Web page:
Yesterday (June 17) I did a “reading” at City Lights Bookstore in Sylva, NC. You’d think that attendance would be light in a tiny mountain town in the middle of nowhere. The shop did a good job of advertising the event though, and we had a dozen people, some of whom drove over from neighboring counties.

My “readings” are always more than merely standing at a podium and droning on from my books. I’d rather talk about approaches & methods for writers. How I do it is by starting with opening sentences from a book or two. I want to show the folks that the initial trick is to hook the reader. Most of my novels begin with the discovery of a body or watching as a crime unfolds. Other writers have advised to begin your story by dropping a body through the skylight onto the dinner table. (I love that!)

Opening with a crime usually starts discussion in the audience. Good questions begin to flow. I can then get into the meat of a presentation.

Typical questions are:

  • Where do you get ideas? Answer: they’re all around you. Just look.
  • How did you get interested in genealogy? Answer: I was doing family research and decided that a genealogist is really a detective digging up historical facts. Thus, my serial character Ben Bones, Articulator of Family Skeletons, was born.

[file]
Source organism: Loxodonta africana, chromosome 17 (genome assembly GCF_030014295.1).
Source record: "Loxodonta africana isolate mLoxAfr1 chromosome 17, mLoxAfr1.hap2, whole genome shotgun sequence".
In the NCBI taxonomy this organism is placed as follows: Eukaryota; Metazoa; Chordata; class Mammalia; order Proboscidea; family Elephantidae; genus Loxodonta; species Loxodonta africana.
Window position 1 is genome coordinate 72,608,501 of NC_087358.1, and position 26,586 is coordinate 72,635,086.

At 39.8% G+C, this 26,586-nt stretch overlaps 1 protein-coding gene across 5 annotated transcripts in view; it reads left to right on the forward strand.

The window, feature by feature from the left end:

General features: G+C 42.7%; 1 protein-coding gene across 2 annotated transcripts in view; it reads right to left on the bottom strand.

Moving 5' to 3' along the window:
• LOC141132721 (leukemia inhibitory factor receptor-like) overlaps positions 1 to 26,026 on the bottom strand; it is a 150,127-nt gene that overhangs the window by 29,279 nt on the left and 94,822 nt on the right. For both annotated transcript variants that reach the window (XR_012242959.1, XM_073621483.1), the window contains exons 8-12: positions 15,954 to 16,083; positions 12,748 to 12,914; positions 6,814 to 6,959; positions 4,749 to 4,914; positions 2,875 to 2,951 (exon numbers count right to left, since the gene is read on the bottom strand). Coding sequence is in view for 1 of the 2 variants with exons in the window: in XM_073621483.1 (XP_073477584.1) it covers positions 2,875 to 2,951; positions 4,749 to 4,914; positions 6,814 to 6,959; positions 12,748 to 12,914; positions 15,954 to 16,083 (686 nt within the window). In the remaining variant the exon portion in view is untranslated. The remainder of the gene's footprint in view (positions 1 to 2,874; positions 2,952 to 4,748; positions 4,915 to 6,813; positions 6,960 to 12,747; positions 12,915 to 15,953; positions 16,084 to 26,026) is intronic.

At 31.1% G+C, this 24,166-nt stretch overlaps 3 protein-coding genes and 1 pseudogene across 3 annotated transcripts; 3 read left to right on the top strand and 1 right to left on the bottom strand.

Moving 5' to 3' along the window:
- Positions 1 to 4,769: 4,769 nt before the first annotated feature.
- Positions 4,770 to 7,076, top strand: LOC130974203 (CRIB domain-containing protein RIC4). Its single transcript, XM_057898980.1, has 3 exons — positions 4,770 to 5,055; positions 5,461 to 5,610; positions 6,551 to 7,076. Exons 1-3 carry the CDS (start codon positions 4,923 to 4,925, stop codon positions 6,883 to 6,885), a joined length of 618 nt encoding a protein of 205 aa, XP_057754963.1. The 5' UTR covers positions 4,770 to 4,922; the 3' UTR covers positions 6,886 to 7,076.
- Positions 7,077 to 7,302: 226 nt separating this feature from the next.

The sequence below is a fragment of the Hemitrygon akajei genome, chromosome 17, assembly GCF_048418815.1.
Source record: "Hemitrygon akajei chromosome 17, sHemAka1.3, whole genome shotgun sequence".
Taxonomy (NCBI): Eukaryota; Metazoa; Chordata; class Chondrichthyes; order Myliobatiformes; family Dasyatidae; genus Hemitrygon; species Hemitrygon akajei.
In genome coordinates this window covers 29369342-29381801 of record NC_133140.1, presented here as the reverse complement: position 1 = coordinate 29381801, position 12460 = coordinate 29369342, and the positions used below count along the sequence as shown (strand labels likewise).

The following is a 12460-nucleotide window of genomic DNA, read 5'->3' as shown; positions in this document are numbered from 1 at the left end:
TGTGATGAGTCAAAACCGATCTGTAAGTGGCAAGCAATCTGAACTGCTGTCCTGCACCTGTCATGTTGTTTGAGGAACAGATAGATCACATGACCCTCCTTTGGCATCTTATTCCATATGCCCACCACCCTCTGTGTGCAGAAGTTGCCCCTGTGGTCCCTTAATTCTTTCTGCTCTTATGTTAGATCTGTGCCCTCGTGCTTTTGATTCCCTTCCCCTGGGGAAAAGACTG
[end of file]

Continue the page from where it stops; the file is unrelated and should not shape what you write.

• How long should a story be? Answer: I quote the Red King from Lewis Carroll’s Through the Looking Glass. “Begin at the beginning,” the King said, very gravely, “and go on till you come to the end: then stop.”
  • What about research? Answer: Ah, this is one of my favorite topics. I tell about catching other writers in factual errors, and I admit to being caught myself by an observant reader. That mistake cost me financially because I had to dump the books I had on hand and buy revised editions. Live and learn.

And that’s how my two recent gigs went. I love standing in front of a group and spouting my “wisdom” (let’s call it my opinions). Contact me any time. I’m willing to travel and am currently trying to spread myself around. Hey, that’s what Grisham did. It worked for him.

The next appearance on my schedule is too far in the future. I’ll be presenting on writing at the Haywood County Library in Waynesville, NC on August 15, 2017. Check their website for details.

Yikes! I seem to have fallen behind…

My apologies, folks. I haven’t been writing on this blog for 2.5 years. All I can say is that I’ve been busy and heavily involved in the Asheville writing scene.

I’ve been busy writing (though not on Cryogens, Ben Bones & The Twin Pistols or Ben Bones & The Uncivil War). Instead, I’ve written Holy Heists, The Embezzler Didn’t and I’ve put a bunch of my short pieces together into an anthology entitled Bloody-Minded Fictions. I edit a monthly newsletter for my local Mensa group (French Broad Mensa), and I’ve been doing writing workshops and readings here and there, and running WNCMysterians.org, my mystery/suspense/thriller writers’ critique group in Asheville, NC.

As you can see, I haven’t been sitting around contemplating the state of the universe and my minimal place in it.

I tell you what… If you’ll check back weekly, I’ll write blog posts weekly. What day? I dunno yet. But I’ll put in in my datebook and I’ll get on it. Hey, it gives me a chance to air my philosophies and misc thoughts. Another platform to parade my B.S. (no, that’s not a college degree). Check back in.